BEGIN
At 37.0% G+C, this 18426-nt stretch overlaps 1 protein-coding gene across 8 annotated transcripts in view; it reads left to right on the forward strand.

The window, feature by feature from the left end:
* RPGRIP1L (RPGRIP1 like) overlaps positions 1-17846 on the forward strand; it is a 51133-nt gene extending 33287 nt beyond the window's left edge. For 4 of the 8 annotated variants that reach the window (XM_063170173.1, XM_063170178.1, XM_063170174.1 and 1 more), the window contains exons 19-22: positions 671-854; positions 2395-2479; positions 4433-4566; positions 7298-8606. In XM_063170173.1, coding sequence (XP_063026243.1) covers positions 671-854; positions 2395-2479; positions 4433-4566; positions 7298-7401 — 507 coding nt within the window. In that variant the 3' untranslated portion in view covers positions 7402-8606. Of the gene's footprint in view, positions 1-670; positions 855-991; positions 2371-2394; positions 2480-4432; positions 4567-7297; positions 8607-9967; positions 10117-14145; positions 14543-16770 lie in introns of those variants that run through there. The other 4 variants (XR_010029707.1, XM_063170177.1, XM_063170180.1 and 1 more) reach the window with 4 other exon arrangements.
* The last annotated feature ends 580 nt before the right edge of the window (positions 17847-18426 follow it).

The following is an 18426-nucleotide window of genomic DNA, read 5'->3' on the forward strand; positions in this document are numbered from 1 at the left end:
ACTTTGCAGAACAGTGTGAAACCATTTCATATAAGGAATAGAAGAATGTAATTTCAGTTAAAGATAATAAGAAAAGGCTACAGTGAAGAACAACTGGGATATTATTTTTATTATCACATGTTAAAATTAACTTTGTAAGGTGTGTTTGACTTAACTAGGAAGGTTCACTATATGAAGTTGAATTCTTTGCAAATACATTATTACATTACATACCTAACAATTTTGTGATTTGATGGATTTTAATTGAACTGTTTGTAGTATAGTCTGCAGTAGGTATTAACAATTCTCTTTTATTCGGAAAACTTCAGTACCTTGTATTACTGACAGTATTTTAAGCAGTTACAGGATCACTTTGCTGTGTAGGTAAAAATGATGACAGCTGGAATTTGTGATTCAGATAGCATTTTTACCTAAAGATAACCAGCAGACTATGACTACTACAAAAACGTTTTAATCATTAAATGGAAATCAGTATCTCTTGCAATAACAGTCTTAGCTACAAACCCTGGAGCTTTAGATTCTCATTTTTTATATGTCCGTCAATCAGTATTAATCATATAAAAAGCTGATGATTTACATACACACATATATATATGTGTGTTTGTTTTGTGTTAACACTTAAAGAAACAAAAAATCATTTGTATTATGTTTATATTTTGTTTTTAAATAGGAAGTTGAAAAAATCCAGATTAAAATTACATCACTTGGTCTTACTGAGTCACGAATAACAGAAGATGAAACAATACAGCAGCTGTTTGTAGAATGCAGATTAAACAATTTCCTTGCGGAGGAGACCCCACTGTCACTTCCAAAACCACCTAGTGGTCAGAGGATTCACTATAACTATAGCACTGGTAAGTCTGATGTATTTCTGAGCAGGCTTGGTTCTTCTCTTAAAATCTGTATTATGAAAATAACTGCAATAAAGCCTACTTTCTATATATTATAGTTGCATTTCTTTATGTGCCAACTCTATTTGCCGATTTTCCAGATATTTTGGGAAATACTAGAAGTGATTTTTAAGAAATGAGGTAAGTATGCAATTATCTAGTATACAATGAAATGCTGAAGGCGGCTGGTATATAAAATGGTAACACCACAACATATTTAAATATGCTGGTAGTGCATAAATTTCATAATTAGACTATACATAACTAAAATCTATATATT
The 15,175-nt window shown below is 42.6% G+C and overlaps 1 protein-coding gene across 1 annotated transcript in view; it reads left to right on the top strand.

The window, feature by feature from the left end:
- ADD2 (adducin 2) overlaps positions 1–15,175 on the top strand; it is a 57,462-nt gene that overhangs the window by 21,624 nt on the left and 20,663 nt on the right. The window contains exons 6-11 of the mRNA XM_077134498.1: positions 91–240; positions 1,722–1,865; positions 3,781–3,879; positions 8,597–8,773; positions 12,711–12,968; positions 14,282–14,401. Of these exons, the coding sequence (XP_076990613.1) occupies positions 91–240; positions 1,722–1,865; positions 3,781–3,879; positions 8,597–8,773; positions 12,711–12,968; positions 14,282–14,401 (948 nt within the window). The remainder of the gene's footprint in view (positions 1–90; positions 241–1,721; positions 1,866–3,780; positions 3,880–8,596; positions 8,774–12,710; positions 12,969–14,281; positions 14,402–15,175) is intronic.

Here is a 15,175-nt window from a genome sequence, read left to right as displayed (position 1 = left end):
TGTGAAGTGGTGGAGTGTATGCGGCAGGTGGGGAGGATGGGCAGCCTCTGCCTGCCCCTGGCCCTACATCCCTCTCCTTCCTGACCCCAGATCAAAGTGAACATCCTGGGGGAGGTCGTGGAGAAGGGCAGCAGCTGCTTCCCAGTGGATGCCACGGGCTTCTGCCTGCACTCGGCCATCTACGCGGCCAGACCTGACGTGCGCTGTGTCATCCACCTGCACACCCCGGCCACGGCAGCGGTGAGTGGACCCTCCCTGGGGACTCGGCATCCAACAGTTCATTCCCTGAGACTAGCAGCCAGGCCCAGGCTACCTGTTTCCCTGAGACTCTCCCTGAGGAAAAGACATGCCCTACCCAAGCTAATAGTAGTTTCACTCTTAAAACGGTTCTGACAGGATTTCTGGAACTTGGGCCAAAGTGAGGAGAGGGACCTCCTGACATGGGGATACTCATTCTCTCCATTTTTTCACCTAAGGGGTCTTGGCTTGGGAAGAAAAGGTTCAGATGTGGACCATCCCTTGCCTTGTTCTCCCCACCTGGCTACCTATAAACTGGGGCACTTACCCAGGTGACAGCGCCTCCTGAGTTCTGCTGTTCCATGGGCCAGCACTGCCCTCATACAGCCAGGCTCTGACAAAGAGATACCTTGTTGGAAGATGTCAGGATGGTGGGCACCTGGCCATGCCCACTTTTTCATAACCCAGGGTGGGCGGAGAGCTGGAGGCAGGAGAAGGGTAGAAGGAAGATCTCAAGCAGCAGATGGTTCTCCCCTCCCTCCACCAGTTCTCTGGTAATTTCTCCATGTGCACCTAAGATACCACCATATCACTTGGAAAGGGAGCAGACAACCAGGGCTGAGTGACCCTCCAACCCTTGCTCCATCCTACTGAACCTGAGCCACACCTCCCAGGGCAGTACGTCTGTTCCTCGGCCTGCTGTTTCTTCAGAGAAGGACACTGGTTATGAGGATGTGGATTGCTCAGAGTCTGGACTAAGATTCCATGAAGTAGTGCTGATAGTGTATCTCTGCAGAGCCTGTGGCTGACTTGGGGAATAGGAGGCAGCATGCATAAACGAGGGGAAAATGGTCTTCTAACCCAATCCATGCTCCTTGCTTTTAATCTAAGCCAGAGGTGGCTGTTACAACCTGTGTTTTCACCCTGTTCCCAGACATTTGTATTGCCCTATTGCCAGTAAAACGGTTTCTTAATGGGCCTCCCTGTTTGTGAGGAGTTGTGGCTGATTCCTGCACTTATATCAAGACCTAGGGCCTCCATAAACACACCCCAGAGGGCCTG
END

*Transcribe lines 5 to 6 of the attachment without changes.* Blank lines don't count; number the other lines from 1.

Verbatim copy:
The following is an 18426-nucleotide window of genomic DNA, read 5'->3' on the forward strand; positions in this document are numbered from 1 at the left end:
ACTTTGCAGAACAGTGTGAAACCATTTCATATAAGGAATAGAAGAATGTAATTTCAGTTAAAGATAATAAGAAAAGGCTACAGTGAAGAACAACTGGGATATTATTTTTATTATCACATGTTAAAATTAACTTTGTAAGGTGTGTTTGACTTAACTAGGAAGGTTCACTATATGAAGTTGAATTCTTTGCAAATACATTATTACATTACATACCTAACAATTTTGTGATTTGATGGATTTTAATTGAACTGTTTGTAGTATAGTCTGCAGTAGGTATTAACAATTCTCTTTTATTCGGAAAACTTCAGTACCTTGTATTACTGACAGTATTTTAAGCAGTTACAGGATCACTTTGCTGTGTAGGTAAAAATGATGACAGCTGGAATTTGTGATTCAGATAGCATTTTTACCTAAAGATAACCAGCAGACTATGACTACTACAAAAACGTTTTAATCATTAAATGGAAATCAGTATCTCTTGCAATAACAGTCTTAGCTACAAACCCTGGAGCTTTAGATTCTCATTTTTTATATGTCCGTCAATCAGTATTAATCATATAAAAAGCTGATGATTTACATACACACATATATATATGTGTGTTTGTTTTGTGTTAACACTTAAAGAAACAAAAAATCATTTGTATTATGTTTATATTTTGTTTTTAAATAGGAAGTTGAAAAAATCCAGATTAAAATTACATCACTTGGTCTTACTGAGTCACGAATAACAGAAGATGAAACAATACAGCAGCTGTTTGTAGAATGCAGATTAAACAATTTCCTTGCGGAGGAGACCCCACTGTCACTTCCAAAACCACCTAGTGGTCAGAGGATTCACTATAACTATAGCACTGGTAAGTCTGATGTATTTCTGAGCAGGCTTGGTTCTTCTCTTAAAATCTGTATTATGAAAATAACTGCAATAAAGCCTACTTTCTATATATTATAGTTGCATTTCTTTATGTGCCAACTCTATTTGCCGATTTTCCAGATATTTTGGGAAATACTAGAAGTGATTTTTAAGAAATGAGGTAAGTATGCAATTATCTAGTATACAATGAAATGCTGAAGGCGGCTGGTATATAAAATGGTAACACCACAACATATTTAAATATGCTGGTAGTGCATAAATTTCATAATTAGACTATACATAACTAAAATCTATATATT